Heather Peters sued Honda in small claims court because her Honda Civic Hybrid did not deliver the 50 MPG promised on the window sticker.
The court awarded her $9,867 for "extra money spent on fuel, both in the past and future, the cost of the car battery, and the decrease in the car's value because of its problems." (The court could award an amount no greater than $10,000.)
Peters reported that "'the car never got more than 41 or 42 even on its very best day.' She said the fuel economy dropped below 30 mpg after a software update intended to prolong the life of the car's battery and improve performance."
This case reveals one of the problems caused by MPG. EPA ratings have historically overstated actual MPG (i.e., in "real" driving conditions). This problem was addressed in a 2008 reform. Nevertheless, it persists.
When drivers expect 50 MPG and get only 40 MPG, the difference feels very large and disappointing. But the difference in gas consumption is not nearly as consequential. That different between 40 and 50 MPG is 5 gallons of gas every 1,000 miles. Assuming a car has a life of 150,000 miles of driving, that's 750 gallons of gas, which adds a little over $2,500 in costs at $3.50 a gallon. The difference between 33 and 50 MPG is 10 gallons of gas every 1,000 miles, which adds a cost of $5,000 over a 150,000 miles of driving.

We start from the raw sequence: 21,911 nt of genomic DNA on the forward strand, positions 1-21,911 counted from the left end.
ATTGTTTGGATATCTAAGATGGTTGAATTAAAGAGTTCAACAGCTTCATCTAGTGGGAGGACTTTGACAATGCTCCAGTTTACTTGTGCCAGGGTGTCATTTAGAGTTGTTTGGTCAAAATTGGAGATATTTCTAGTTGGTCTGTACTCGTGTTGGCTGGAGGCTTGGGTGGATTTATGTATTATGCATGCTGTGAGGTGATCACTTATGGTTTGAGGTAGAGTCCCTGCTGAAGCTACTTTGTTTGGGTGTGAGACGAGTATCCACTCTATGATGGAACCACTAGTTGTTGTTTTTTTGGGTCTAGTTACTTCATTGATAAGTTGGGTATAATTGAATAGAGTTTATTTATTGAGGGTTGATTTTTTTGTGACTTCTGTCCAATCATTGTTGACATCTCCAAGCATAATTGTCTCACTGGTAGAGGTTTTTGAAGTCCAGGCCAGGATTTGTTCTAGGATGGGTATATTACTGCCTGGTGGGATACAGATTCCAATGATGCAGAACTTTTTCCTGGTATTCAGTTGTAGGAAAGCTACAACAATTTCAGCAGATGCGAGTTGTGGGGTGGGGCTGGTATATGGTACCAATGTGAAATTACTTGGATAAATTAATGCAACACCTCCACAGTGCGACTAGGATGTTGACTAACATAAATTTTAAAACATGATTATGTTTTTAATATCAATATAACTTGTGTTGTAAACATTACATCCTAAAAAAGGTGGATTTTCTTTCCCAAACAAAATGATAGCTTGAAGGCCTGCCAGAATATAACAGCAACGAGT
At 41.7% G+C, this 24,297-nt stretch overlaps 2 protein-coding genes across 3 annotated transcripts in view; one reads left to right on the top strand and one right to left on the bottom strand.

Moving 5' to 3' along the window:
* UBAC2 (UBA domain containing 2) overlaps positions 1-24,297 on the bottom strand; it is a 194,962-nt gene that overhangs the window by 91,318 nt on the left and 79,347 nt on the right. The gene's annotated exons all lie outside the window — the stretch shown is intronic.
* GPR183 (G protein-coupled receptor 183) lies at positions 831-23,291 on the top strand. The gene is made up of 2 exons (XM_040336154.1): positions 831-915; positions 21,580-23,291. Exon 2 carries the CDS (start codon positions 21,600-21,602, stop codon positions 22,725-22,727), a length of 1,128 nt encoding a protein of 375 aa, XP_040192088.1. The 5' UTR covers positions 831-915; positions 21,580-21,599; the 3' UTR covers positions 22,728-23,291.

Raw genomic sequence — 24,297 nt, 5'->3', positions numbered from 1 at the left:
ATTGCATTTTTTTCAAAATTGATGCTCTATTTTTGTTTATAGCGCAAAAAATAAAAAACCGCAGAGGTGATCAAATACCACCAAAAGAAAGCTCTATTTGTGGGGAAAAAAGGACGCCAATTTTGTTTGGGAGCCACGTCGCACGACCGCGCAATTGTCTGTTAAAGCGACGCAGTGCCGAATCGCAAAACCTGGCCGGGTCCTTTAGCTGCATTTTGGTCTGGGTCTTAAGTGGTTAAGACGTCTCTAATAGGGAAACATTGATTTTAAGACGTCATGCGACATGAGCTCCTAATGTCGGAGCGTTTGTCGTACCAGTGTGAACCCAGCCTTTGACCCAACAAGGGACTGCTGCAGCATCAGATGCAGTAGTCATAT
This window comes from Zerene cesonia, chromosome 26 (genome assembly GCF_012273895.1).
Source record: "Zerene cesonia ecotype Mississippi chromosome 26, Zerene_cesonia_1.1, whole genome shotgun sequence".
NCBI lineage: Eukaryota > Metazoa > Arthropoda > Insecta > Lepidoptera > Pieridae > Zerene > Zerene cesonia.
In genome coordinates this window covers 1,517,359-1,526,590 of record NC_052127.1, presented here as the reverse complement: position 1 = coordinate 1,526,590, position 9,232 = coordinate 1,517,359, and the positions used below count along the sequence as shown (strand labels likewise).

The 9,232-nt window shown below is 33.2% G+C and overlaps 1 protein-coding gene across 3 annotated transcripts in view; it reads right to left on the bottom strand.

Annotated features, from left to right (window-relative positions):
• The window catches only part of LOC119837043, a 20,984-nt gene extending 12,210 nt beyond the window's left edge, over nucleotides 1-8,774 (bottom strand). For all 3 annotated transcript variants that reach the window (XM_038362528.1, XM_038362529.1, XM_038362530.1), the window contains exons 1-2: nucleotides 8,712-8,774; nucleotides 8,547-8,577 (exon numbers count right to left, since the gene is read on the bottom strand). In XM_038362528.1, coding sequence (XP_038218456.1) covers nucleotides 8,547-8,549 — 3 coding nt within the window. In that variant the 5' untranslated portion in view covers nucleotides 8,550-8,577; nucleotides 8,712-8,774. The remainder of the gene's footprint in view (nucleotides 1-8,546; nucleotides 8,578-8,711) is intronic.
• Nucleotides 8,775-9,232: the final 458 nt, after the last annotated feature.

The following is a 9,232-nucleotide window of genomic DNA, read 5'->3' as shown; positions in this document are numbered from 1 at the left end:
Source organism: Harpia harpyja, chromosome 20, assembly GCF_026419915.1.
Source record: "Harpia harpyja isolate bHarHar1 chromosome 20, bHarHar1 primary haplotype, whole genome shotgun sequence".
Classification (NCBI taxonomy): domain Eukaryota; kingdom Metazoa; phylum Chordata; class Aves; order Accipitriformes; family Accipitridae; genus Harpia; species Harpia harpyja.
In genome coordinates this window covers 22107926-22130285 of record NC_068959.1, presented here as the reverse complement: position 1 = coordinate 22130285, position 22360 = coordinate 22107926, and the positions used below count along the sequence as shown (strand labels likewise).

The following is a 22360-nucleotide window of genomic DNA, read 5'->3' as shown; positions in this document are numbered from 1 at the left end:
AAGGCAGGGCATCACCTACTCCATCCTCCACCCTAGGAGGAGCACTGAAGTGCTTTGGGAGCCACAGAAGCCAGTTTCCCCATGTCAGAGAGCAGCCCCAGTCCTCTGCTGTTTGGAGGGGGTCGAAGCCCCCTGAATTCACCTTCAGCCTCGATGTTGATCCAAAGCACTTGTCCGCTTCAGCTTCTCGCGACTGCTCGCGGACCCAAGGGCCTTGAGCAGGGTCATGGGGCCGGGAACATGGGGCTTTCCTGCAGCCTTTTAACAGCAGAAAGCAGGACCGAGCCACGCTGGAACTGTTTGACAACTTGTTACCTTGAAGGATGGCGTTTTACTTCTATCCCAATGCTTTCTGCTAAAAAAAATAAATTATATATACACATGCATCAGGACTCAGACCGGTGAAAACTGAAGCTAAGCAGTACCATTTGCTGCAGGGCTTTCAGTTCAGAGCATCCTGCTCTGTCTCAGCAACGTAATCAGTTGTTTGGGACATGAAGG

The lost gas savings appear to be between $2,500 and $5,000. It is hard to see how Peters' experience justifies a $10,000 award.
The use of MPG makes shortcomings in a car's actual fuel efficiency seem large where they matter least--on cars that are very efficient. You see many car forums where hybrid drivers are frustrated that they're getting "only" 42 MPG instead of the promised 50. The effect on gas consumption, however, is negligible. I'm not defending inaccurate MPG reporting by car companies. I am saying that the practical difference between 42 MPG and 50 MPG is small.
In contrast, consider a minivan driver who expects 19 MPG but gets 17 MPG in reality. How frustrated is the driver? It seems like a small difference, either in absolute terms (2 miles) or percentage terms (a 10% deficiency). That difference in MPG is more consequential than the difference between 40 and 50 MPG. It translates to roughly 7 gallons every 1,000 miles, or an additional cost of $3,675 over 150,000 miles of driving.
MPG makes shortcomings in a car's actual fuel efficiency seem small where they matter most--on cars that are inefficient.